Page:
CAMPHOR (Cinnamomum camphora – Lauraceae)

The crystalline substance commonly known as camphor (the one which was used for moth balls) comes from a member of the laurel or bay family, Cinnamomum camphora, also known as Camphora officinarum and Laurus camphora, and it is related to the cinnamon and cassia trees. Cinnamomum camphora, which can grow to over 30 m (100 ft) in height, is native to China, Taiwan and Japan, but is cultivated also in Sri Lanka and California. It is evergreen, often with growth right down to the ground, and can have an enormous trunk circumference (over 12 m (40ft) has been recorded in China); it can also live, so the Chinese say, for up to 1,000 years.


Description: The older the tree, the more oil it contains. The clippings, wood and roots are distilled for both the crystalline ketone camphor (C10H16O), and the camphor oil.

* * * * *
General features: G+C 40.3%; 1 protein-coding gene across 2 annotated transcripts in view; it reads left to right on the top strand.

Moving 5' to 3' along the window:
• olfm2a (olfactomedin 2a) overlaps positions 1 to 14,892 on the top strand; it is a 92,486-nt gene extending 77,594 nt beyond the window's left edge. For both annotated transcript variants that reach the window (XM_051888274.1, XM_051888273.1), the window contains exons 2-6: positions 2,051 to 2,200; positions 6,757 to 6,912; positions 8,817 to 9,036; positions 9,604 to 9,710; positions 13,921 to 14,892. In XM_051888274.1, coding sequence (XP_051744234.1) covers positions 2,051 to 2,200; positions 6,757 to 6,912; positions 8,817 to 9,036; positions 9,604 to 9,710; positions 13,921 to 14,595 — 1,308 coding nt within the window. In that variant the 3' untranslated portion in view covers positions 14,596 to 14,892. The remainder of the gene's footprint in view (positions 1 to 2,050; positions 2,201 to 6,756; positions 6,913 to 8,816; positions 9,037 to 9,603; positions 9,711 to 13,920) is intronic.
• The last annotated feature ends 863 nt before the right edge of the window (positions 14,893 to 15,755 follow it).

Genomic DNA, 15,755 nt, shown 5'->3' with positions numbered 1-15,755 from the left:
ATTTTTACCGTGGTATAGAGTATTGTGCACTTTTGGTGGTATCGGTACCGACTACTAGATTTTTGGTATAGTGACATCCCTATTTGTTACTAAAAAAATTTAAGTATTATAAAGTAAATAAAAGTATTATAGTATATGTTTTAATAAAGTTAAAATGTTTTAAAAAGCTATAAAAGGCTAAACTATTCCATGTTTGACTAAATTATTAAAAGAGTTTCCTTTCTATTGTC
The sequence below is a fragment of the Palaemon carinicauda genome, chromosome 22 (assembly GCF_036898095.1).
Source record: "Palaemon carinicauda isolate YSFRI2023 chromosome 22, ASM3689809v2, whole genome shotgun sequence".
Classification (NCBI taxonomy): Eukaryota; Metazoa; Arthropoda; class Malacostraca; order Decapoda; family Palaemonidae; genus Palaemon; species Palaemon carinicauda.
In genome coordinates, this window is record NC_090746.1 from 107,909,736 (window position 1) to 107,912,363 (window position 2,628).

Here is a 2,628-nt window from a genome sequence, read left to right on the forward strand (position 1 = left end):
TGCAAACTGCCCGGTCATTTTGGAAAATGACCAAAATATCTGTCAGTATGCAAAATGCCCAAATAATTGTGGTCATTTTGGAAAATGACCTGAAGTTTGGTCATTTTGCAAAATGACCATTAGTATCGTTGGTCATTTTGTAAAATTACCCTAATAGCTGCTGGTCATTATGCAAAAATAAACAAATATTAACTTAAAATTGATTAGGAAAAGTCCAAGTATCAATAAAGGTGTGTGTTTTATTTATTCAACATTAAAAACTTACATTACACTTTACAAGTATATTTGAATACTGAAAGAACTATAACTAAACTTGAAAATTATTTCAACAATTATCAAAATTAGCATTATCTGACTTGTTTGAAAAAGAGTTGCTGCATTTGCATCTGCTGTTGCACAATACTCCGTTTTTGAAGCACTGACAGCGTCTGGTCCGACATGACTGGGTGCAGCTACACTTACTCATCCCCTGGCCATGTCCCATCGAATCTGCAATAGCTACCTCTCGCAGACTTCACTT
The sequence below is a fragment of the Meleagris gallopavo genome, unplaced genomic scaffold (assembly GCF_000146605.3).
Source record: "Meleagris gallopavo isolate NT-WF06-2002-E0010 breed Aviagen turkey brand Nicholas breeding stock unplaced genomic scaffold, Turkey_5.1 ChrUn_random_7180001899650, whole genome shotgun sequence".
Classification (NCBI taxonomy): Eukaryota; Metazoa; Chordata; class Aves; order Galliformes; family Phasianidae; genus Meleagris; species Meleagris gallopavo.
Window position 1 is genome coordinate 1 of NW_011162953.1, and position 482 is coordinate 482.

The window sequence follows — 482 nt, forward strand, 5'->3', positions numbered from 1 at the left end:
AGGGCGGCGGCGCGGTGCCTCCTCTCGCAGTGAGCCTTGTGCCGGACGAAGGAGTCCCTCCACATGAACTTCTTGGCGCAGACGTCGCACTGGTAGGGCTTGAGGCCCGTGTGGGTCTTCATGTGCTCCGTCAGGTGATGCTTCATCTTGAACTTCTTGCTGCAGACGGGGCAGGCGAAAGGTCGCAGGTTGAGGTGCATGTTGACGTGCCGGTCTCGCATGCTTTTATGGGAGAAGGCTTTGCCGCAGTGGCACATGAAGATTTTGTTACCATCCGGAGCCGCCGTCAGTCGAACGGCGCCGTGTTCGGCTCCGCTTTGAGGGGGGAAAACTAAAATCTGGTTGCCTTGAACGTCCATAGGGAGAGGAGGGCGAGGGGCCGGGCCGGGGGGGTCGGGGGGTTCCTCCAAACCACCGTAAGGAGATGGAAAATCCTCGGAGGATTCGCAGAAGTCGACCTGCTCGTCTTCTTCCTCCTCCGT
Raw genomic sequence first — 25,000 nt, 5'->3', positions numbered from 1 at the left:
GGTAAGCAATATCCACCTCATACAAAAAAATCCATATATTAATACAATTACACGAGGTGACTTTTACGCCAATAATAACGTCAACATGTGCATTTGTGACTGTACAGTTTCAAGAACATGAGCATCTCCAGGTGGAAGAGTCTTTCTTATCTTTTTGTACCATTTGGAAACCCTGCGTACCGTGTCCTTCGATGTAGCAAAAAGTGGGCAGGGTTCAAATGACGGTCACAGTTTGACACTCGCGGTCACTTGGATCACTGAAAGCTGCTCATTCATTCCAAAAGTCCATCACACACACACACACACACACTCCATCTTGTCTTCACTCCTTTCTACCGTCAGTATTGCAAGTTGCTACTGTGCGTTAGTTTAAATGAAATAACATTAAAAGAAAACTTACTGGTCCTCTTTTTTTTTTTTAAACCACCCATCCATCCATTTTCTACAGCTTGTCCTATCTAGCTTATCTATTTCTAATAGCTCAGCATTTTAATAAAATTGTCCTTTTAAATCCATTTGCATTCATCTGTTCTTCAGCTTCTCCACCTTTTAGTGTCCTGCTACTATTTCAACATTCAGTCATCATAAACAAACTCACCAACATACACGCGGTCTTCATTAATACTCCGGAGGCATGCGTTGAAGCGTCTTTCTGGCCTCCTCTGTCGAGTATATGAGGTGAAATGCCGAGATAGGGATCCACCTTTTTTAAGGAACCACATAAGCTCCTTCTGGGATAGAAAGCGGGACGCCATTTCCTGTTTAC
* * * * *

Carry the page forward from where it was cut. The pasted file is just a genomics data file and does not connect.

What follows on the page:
The principal constituents: The composition of the oil is extremely complex and the constituents include azulene, borneol, cadinene, cam¬phene, carvacrol, cineol, citronellol, cuminic alcohol, dipentene, eugenol, phellandrene, pinene, safrol and terpineol.
Dangers: Because it is a terpenic ketone, the essential oil can be highly toxic, particularly to those who are allergy prone or suffer from asthmatic conditions. The very hot and acid fumes should never be inhaled. I do not recommend camphor oil for therapeutic use.

‘Solid’ camphor was once used as insecticide, but moth balls are now composed of naphthalene, a crystalline substance derived from coal tar or petroleum. Natural camphor is hardly produced today as it can be derived synthetically from oil of turpentine.

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